The Value of Ski Conditioning Classes
In anticipation of the upcoming winter snow skiing season, skiers should be assessing their level of fitness. With the knowledge that skiing works the body in ways that are very different from day to day movement, or even a standard gym workout, serious skiers appreciate the value of ski conditioning classes. The benefits of taking a ski conditioning class are many and include perfecting power moves, increasing endurance for top to bottom runs, improving agility, strength and flexibility; thereby decreasing the possibility of injury.
Ski conditioning classes are designed to progressively build strength and endurance over a period of six or seven weeks. Classes use speed, power, overload and plyometric drills, as well as balance control, agility and strength exercises. Plyometrics are exercises specifically designed to use explosive movements with the goal of developing muscular power and having the ability to generate a great amount of force rapidly. Progression to the next level of a course is determined individually, and participants need to challenge themselves in order to reach their fitness goal by the end of the program.
It is highly recommended that skiers do some fitness training before signing up for a ski conditioning class. This will allow a skier to gain the most benefit from a class right from the first lesson. Ski conditioning classes include a lot of jumping on and off steps, high and low squats, and lateral side-to-side movements, as well as lunges, squats and single leg-balancing. When you are working out, bear in mind that you need to be kind to your knees. Any sharp pain in your knees is an indication that you need to stop or slow down. Don’t ignore this warning from your body, as there is no point in injuring yourself before you even reach the ski slopes.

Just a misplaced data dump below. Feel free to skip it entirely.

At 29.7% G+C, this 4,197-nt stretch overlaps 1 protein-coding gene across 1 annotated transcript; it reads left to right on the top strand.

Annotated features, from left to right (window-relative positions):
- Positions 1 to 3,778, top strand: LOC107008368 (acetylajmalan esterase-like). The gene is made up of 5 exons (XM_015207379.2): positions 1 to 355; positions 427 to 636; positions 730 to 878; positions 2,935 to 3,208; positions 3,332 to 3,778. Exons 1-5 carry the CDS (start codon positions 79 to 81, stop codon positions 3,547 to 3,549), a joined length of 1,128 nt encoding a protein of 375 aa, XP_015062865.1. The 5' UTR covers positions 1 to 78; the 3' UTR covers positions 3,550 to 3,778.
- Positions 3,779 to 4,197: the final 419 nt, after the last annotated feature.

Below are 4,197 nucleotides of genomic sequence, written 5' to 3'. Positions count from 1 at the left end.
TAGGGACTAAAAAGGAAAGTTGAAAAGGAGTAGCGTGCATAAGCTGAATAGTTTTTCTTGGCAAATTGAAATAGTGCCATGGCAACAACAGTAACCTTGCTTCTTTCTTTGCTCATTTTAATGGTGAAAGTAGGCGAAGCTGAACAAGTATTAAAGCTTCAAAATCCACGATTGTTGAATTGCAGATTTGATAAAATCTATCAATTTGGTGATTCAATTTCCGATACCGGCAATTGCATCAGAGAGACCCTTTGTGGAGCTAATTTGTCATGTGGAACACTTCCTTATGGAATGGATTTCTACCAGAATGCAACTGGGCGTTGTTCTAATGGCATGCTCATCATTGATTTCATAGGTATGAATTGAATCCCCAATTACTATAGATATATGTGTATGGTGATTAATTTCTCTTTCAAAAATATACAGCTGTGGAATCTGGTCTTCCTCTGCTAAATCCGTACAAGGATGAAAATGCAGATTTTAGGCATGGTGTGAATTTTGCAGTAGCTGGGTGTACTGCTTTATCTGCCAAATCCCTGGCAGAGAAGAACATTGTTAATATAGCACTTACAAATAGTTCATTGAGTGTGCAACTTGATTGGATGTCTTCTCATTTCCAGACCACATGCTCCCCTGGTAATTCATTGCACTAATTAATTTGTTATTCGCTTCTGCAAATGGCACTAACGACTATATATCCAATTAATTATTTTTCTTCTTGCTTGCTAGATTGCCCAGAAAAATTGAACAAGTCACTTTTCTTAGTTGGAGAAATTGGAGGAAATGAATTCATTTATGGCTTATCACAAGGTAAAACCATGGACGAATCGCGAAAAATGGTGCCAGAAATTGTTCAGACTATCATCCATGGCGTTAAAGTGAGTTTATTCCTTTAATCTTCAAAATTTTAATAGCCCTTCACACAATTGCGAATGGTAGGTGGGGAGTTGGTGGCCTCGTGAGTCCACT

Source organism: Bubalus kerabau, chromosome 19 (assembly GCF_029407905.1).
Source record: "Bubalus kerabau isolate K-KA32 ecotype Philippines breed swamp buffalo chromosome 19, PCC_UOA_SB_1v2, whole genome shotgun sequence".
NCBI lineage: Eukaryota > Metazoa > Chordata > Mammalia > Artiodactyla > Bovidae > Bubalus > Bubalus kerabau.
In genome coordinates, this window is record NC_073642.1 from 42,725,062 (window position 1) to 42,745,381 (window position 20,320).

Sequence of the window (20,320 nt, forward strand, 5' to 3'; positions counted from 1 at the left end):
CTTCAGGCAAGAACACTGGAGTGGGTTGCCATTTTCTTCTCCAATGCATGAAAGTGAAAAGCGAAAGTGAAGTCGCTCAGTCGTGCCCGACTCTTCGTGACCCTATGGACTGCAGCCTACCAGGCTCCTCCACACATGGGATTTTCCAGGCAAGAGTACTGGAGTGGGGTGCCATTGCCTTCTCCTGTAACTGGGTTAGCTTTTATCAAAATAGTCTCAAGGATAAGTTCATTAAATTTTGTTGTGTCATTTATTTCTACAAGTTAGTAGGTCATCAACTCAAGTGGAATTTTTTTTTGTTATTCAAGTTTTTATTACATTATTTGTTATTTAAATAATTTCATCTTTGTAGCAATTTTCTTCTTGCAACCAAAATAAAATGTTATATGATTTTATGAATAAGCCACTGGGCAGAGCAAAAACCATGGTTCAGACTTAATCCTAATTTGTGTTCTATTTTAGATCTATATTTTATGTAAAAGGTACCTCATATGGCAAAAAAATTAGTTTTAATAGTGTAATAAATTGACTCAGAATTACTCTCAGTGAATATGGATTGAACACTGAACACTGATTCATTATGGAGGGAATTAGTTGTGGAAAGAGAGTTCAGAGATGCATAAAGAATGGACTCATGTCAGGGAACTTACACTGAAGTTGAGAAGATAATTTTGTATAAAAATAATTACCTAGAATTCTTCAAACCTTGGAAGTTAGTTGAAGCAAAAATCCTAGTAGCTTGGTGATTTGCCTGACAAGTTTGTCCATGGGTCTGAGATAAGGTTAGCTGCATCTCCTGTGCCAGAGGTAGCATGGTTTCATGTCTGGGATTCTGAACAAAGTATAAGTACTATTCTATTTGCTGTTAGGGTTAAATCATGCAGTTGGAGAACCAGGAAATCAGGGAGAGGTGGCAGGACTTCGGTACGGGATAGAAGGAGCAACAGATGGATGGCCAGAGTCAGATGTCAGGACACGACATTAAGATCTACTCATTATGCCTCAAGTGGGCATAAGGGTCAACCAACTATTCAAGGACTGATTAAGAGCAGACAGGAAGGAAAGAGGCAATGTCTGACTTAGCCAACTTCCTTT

A jumping rope (skipping) is a really good way to warm up muscles while at the same time getting the heart rate up. It is recommended to jump for about two minutes at a time for a 10 minute period – and then gently stretch the leg muscles. Follow this with a few minutes of walking-lunges making sure that the bent knee stays over the ankle with the foot pointing straight ahead. Next, try to complete three sets of fifteen jumping squat thrusts – bend your knees with your fingers touching the floor, then jump up with hands raised to the ceiling. Practice balancing skills with the use of a balancing ball – keeping the non-standing leg bent, try touching the floor and then reaching for the ceiling for a total of 20 repetitions with each leg. Finish off the session by jumping side to side as well as back and forth with bent knees keeping legs and feet together. Try to land softly without making a noise with your feet.
Once you feel that you are coping with this routine, you are ready for the challenge of your first ski conditioning class. This will prepare you to enjoy the pleasure of snow skiing and other great winter activities – so go for it and have fun!